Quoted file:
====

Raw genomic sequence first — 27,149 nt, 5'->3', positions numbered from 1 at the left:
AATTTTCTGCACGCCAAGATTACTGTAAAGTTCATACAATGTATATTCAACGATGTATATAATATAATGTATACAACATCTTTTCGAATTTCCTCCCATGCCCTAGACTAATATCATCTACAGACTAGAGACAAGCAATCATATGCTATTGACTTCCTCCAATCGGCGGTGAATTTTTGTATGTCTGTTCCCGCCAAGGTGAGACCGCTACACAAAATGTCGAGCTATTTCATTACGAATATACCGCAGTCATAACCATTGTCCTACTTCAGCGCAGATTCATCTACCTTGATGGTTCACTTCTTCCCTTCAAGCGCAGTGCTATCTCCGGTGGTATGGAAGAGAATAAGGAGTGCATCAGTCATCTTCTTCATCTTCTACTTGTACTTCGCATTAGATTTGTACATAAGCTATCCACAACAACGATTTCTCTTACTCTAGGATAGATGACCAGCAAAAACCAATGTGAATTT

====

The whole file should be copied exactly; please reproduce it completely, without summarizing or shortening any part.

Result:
Raw genomic sequence first — 27,149 nt, 5'->3', positions numbered from 1 at the left:
AATTTTCTGCACGCCAAGATTACTGTAAAGTTCATACAATGTATATTCAACGATGTATATAATATAATGTATACAACATCTTTTCGAATTTCCTCCCATGCCCTAGACTAATATCATCTACAGACTAGAGACAAGCAATCATATGCTATTGACTTCCTCCAATCGGCGGTGAATTTTTGTATGTCTGTTCCCGCCAAGGTGAGACCGCTACACAAAATGTCGAGCTATTTCATTACGAATATACCGCAGTCATAACCATTGTCCTACTTCAGCGCAGATTCATCTACCTTGATGGTTCACTTCTTCCCTTCAAGCGCAGTGCTATCTCCGGTGGTATGGAAGAGAATAAGGAGTGCATCAGTCATCTTCTTCATCTTCTACTTGTACTTCGCATTAGATTTGTACATAAGCTATCCACAACAACGATTTCTCTTACTCTAGGATAGATGACCAGCAAAAACCAATGTGAATTT